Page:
The edge of the pond was rich with little late summer wildflowers, including these little orange lovelies that I keep seeing everywhere, including at the edge of the woods behind my son’s elementary school. Anybody know what they’re called?DSC00883

Of course, you can’t talk about hikes in and around Brattleboro without mentioning Fort Dummer and the Brattleboro Retreat Trails. Our favorite kid-friendly hike on the Retreat Trails is the path past the cemetery up to the haunted tower. Sounds deliciously spooky, doesn’t it? Perfect for a late October outing!5876515623_f3d41662aa_b

The woods are very pretty and lush, and this hike is fairly short though it gets pretty steep at the end. But I’ve taken 2 year olds on it multiple times with no trouble.9162177629_b272c219ad_k

Oh, did I mention the tower was built by patients at the Vermont Asylum for the Insane (now known as the Brattleboro Retreat)? And yes, it’s supposedly haunted.6434554585_389b11f942_b

The tower is usually locked, but if you’ve ever been curious what it looks like inside, or from the top, somebody made a video and youtubed it:

In November, we’ll do our annual Lantern Walk down the sunset trail at Fort Dummer.10769919035_007d20ef10_k

Fort Dummer originated as a British fort pre-dating the Revolutionary War by about 50 years, used in a conflict between New England and a confederacy of Native American tribes who were allied with New France, called Dummer’s War. It’s named for William Dummer, who was the governor of Massachussetts (which what’s now Vermont was then a part of) at that time. Um, yeah, that may be the most confusingly worded sentence of all time. Three tries and that’s the best I can do. Nowadays, it’s a 218-acre state park, with beautiful vistas for watching the sun set (and rise, if you’re the type of person who goes on hikes at sunrise, which I decidedly am not).10089968306_09e0d29d57_k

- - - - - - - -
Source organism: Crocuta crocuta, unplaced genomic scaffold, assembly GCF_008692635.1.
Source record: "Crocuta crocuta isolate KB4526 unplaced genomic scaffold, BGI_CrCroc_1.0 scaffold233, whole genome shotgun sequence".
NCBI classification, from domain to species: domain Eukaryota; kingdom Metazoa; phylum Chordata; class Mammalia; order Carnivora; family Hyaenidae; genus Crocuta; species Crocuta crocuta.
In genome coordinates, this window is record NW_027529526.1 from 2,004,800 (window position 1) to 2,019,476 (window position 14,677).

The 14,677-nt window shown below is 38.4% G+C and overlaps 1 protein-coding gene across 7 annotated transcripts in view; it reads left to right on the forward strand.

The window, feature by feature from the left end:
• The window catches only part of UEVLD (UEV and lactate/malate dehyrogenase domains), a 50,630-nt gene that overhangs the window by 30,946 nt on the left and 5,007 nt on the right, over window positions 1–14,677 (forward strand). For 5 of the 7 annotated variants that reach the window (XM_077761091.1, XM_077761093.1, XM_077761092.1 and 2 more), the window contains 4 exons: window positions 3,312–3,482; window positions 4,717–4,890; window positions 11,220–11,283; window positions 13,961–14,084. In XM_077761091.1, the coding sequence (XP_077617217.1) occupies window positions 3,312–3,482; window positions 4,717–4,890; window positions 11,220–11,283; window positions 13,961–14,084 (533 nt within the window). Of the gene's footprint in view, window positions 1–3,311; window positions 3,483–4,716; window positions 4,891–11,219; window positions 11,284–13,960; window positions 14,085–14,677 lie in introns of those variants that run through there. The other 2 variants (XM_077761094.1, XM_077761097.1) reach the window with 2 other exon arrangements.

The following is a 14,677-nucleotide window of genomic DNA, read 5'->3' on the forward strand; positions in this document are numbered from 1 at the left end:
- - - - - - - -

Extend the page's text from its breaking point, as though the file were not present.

Fort Dummer is also a great place to visit for the petless dog lover. I’m not really a dog person but my kids so are, and it always makes them so happy to encounter dogs, as we always do, who are taking their people for a walk through the Fort Dummer park. If you decide to do a late afternoon/early evening hike, this is a great place for it but make sure to bring a flash light. Darkness falls quickly as autumn draws on, and there are a lot of roots crossing the trail for you to trip over if you’re not careful.